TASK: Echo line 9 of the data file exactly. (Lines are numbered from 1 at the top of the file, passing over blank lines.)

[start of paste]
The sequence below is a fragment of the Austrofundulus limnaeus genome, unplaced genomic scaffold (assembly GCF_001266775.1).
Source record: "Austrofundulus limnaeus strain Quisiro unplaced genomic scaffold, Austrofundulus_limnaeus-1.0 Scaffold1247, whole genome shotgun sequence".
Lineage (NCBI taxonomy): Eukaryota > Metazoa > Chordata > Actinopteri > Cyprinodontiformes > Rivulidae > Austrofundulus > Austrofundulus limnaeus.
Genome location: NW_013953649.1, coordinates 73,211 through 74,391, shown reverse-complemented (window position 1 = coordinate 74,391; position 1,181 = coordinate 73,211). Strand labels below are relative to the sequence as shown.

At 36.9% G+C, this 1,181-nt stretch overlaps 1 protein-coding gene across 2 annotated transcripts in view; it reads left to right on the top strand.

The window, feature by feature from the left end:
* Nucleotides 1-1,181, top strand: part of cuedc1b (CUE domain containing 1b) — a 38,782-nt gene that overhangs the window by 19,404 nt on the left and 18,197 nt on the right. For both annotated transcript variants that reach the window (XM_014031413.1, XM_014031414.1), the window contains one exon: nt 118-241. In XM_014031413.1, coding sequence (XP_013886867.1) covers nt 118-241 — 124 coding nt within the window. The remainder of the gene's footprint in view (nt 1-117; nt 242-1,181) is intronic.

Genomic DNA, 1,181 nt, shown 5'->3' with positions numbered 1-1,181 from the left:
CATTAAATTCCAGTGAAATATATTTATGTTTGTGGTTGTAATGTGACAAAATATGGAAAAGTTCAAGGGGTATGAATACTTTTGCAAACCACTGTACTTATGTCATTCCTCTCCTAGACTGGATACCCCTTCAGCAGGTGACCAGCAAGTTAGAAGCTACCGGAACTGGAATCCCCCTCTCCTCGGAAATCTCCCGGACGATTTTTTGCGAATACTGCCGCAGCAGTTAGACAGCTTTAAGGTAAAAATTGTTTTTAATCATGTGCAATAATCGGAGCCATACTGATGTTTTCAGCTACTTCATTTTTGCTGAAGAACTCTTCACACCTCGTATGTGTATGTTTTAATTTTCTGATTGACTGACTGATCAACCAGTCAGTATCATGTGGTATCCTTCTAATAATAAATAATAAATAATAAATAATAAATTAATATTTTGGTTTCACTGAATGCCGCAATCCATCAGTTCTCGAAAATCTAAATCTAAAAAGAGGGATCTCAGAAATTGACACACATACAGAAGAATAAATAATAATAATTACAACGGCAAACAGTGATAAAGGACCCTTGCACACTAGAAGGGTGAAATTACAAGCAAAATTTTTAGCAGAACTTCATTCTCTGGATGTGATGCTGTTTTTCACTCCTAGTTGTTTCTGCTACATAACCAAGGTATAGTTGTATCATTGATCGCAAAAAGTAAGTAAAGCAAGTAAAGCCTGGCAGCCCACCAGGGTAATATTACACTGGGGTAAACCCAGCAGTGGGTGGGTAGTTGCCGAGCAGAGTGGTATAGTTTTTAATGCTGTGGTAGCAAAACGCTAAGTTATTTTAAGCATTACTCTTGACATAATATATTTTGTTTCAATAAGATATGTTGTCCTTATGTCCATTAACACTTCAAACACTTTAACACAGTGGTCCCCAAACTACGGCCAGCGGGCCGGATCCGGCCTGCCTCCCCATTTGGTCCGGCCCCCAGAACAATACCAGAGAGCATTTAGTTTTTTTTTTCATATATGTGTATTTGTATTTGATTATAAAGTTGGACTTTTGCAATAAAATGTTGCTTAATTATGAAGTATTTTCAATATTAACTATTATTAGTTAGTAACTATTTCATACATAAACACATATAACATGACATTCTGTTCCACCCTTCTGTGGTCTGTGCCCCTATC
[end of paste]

CATTAAATTCCAGTGAAATATATTTATGTTTGTGGTTGTAATGTGACAAAATATGGAAAAGTTCAAGGGGTATGAATACTTTTGCAAACCACTGTACTTATGTCATTCCTCTCCTAGACTGGATACCCCTTCAGCAGGTGACCAGCAAGTTAGAAGCTACCGGAACTGGAATCCCCCTCTCCTCGGAAATCTCCCGGACGATTTTTTGCGAATACTGCCGCAGCAGTTAGACAGCTTTAAGGTAAAAATTGTTTTTAATCATGTGCAATAATCGGAGCCATACTGATGTTTTCAGCTACTTCATTTTTGCTGAAGAACTCTTCACACCTCGTATGTGTATGTTTTAATTTTCTGATTGACTGACTGATCAACCAGTCAGTATCATGTGGTATCCTTCTAATAATAAATAATAAATAATAAATAATAAATTAATATTTTGGTTTCACTGAATGCCGCAATCCATCAGTTCTCGAAAATCTAAATCTAAAAAGAGGGATCTCAGAAATTGACACACATACAGAAGAATAAATAATAATAATTACAACGGCAAACAGTGATAAAGGACCCTTGCACACTAGAAGGGTGAAATTACAAGCAAAATTTTTAGCAGAACTTCATTCTCTGGATGTGATGCTGTTTTTCACTCCTAGTTGTTTCTGCTACATAACCAAGGTATAGTTGTATCATTGATCGCAAAAAGTAAGTAAAGCAAGTAAAGCCTGGCAGCCCACCAGGGTAATATTACACTGGGGTAAACCCAGCAGTGGGTGGGTAGTTGCCGAGCAGAGTGGTATAGTTTTTAATGCTGTGGTAGCAAAACGCTAAGTTATTTTAAGCATTACTCTTGACATAATATATTTTGTTTCAATAAGATATGTTGTCCTTATGTCCATTAACACTTCAAACACTTTAACACAGTGGTCCCCAAACTACGGCCAGCGGGCCGGATCCGGCCTGCCTCCCCATTTGGTCCGGCCCCCAGAACAATACCAGAGAGCATTTAGTTTTTTTTTTCATATATGTGTATTTGTATTTGATTATAAAGTTGGACTTTTGCAATAAAATGTTGCTTAATTATGAAGTATTTTCAATATTAACTATTATTAGTTAGTAACTATTTCATACATAAACACATATAACATGACATTCTGTTCCACCCTTCTGTGGTCTGTGCCCCTATC